When I realized that what triggered the symptoms of focal dystonia in my finger was more related to my brain than to my hand, I began to investigate with the desire to understand what exactly was going on.
Our activity as musicians consists of learning and memorizing each one of those micro movements that we carry out with our hands, which translate into events responsible for generating neural networks that extend throughout many areas of the brain.
When I started having symptoms of focal dystonia, all those precise and fast arpeggio patterns, scales and other movements that were stored in my brain, were affected overnight by an anomaly that disturbed their perfect coordination.
One day something happened that made me think about it.
It was just any morning and I was at a supermarket checkout when the cashier was forced to pass one of the products several times through the barcode reader. There was no way for the scanner to read it.
Finally, she had to manually enter the numbers below the code itself.
My intuition led me to think that the movement patterns, recorded as neural networks, that my brain could no longer read correctly, resembled that corrupt barcode. Therefore, there was no point in continuing to repeat those movements over and over again, hoping that one day my brain would be able to interpret them correctly.
Research has reported an overlap or blur in the organization of the homunculus, referring to the representation of the digits in the motor and sensory cortex of musicians affected by focal dystonia. This means that the correspondence between the stimulus of each of the fingers that execute our instrument and its representation on the map of our brain begins to blur, with the consequent loss of perception and motor control.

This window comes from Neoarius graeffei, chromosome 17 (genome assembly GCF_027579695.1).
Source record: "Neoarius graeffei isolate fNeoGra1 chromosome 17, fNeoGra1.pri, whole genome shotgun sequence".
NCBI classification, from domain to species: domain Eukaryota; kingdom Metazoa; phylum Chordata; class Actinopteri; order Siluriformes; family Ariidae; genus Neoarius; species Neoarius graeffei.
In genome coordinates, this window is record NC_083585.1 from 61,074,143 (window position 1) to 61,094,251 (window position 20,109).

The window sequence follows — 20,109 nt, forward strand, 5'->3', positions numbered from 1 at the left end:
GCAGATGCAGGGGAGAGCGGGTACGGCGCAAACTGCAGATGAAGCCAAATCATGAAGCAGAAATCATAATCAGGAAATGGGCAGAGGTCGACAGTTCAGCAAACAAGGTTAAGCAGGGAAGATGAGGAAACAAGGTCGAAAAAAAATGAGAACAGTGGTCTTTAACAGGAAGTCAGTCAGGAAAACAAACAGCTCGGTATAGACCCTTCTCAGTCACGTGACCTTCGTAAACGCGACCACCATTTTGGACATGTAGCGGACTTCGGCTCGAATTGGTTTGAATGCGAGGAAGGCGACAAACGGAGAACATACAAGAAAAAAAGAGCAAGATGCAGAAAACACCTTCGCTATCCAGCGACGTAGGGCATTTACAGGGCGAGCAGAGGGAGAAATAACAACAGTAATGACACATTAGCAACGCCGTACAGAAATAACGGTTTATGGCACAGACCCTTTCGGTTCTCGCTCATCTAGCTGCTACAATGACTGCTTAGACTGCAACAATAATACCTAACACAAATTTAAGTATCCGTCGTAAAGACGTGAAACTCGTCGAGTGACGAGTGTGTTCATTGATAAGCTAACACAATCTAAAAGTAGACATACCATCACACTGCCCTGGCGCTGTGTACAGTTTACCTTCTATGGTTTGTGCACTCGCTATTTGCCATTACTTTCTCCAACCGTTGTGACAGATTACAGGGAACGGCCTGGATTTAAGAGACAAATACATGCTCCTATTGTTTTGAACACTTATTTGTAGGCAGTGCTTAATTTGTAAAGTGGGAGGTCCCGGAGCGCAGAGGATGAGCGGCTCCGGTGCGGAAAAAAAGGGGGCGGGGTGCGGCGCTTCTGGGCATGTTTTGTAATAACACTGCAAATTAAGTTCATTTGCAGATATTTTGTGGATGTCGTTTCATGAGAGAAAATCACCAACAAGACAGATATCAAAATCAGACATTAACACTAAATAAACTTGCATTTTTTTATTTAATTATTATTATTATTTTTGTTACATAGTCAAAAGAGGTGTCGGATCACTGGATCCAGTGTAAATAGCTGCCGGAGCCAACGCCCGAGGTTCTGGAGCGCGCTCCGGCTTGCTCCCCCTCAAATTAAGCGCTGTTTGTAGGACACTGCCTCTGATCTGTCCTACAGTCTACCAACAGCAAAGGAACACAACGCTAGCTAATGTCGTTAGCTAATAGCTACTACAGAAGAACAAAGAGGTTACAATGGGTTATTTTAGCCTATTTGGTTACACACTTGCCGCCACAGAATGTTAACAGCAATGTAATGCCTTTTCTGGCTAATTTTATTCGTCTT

So at this point, we return to the need to perform an action similar to that of the supermarket cashier. But in this case, how do we do this?
Well, by rewriting the correct patterns in our brain, extremely slowly.
This way, from the creation of new synapses, we are rebuilding in our brain that correct map, called Self-image.
The main problem we face in the rehabilitation process is the frustration caused by the slow process. For this reason, it is important to clearly understand its operation and face it with due patience.
The new movement patterns that we must record in our brains have great competitors, which are pre-existing neural networks with very strong synapses, which is why it is necessary to carry out fine, precise and constant work to obtain the desired results.